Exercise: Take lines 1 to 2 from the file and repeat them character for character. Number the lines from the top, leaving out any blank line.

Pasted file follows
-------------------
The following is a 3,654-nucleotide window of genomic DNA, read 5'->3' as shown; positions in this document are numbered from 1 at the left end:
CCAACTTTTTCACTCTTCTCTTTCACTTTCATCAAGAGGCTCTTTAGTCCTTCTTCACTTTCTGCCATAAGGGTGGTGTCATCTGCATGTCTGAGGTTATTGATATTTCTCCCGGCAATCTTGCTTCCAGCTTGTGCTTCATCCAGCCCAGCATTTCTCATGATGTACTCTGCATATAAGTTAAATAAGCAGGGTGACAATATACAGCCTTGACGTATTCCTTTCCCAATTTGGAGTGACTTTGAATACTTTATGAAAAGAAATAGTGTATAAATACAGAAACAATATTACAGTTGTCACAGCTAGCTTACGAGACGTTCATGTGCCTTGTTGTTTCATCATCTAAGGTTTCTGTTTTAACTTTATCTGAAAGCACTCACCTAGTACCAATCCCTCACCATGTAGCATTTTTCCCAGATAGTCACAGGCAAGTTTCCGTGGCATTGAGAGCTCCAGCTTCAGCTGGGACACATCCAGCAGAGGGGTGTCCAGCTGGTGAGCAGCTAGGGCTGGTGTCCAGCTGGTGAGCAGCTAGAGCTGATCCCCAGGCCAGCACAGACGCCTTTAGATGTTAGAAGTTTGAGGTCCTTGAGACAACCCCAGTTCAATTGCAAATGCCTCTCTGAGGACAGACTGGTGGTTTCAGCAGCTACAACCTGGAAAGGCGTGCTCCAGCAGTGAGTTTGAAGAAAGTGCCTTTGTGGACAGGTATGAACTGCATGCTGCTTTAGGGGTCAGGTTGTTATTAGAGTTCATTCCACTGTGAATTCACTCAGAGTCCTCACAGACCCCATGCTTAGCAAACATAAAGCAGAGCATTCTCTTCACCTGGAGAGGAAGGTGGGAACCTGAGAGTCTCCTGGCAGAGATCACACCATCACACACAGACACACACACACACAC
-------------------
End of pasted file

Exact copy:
The following is a 3,654-nucleotide window of genomic DNA, read 5'->3' as shown; positions in this document are numbered from 1 at the left end:
CCAACTTTTTCACTCTTCTCTTTCACTTTCATCAAGAGGCTCTTTAGTCCTTCTTCACTTTCTGCCATAAGGGTGGTGTCATCTGCATGTCTGAGGTTATTGATATTTCTCCCGGCAATCTTGCTTCCAGCTTGTGCTTCATCCAGCCCAGCATTTCTCATGATGTACTCTGCATATAAGTTAAATAAGCAGGGTGACAATATACAGCCTTGACGTATTCCTTTCCCAATTTGGAGTGACTTTGAATACTTTATGAAAAGAAATAGTGTATAAATACAGAAACAATATTACAGTTGTCACAGCTAGCTTACGAGACGTTCATGTGCCTTGTTGTTTCATCATCTAAGGTTTCTGTTTTAACTTTATCTGAAAGCACTCACCTAGTACCAATCCCTCACCATGTAGCATTTTTCCCAGATAGTCACAGGCAAGTTTCCGTGGCATTGAGAGCTCCAGCTTCAGCTGGGACACATCCAGCAGAGGGGTGTCCAGCTGGTGAGCAGCTAGGGCTGGTGTCCAGCTGGTGAGCAGCTAGAGCTGATCCCCAGGCCAGCACAGACGCCTTTAGATGTTAGAAGTTTGAGGTCCTTGAGACAACCCCAGTTCAATTGCAAATGCCTCTCTGAGGACAGACTGGTGGTTTCAGCAGCTACAACCTGGAAAGGCGTGCTCCAGCAGTGAGTTTGAAGAAAGTGCCTTTGTGGACAGGTATGAACTGCATGCTGCTTTAGGGGTCAGGTTGTTATTAGAGTTCATTCCACTGTGAATTCACTCAGAGTCCTCACAGACCCCATGCTTAGCAAACATAAAGCAGAGCATTCTCTTCACCTGGAGAGGAAGGTGGGAACCTGAGAGTCTCCTGGCAGAGATCACACCATCACACACAGACACACACACACACAC